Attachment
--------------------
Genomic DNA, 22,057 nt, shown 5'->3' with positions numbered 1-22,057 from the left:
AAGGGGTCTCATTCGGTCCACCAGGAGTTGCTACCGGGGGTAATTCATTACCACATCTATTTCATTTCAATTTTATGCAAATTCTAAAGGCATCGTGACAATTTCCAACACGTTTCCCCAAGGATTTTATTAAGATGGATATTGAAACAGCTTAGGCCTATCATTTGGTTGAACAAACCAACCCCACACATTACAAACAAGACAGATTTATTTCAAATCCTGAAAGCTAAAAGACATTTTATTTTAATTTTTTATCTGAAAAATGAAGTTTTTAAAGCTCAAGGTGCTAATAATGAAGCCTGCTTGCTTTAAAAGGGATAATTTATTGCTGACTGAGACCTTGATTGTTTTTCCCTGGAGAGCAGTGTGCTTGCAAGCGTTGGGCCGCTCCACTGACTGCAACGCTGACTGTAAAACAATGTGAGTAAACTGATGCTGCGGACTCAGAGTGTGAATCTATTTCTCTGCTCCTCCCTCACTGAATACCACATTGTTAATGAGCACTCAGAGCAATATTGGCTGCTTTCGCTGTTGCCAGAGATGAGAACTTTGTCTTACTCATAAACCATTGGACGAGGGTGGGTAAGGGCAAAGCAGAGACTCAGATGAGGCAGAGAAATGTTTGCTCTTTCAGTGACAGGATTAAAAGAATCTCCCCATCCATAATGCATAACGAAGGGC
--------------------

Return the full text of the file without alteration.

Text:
Genomic DNA, 22,057 nt, shown 5'->3' with positions numbered 1-22,057 from the left:
AAGGGGTCTCATTCGGTCCACCAGGAGTTGCTACCGGGGGTAATTCATTACCACATCTATTTCATTTCAATTTTATGCAAATTCTAAAGGCATCGTGACAATTTCCAACACGTTTCCCCAAGGATTTTATTAAGATGGATATTGAAACAGCTTAGGCCTATCATTTGGTTGAACAAACCAACCCCACACATTACAAACAAGACAGATTTATTTCAAATCCTGAAAGCTAAAAGACATTTTATTTTAATTTTTTATCTGAAAAATGAAGTTTTTAAAGCTCAAGGTGCTAATAATGAAGCCTGCTTGCTTTAAAAGGGATAATTTATTGCTGACTGAGACCTTGATTGTTTTTCCCTGGAGAGCAGTGTGCTTGCAAGCGTTGGGCCGCTCCACTGACTGCAACGCTGACTGTAAAACAATGTGAGTAAACTGATGCTGCGGACTCAGAGTGTGAATCTATTTCTCTGCTCCTCCCTCACTGAATACCACATTGTTAATGAGCACTCAGAGCAATATTGGCTGCTTTCGCTGTTGCCAGAGATGAGAACTTTGTCTTACTCATAAACCATTGGACGAGGGTGGGTAAGGGCAAAGCAGAGACTCAGATGAGGCAGAGAAATGTTTGCTCTTTCAGTGACAGGATTAAAAGAATCTCCCCATCCATAATGCATAACGAAGGGC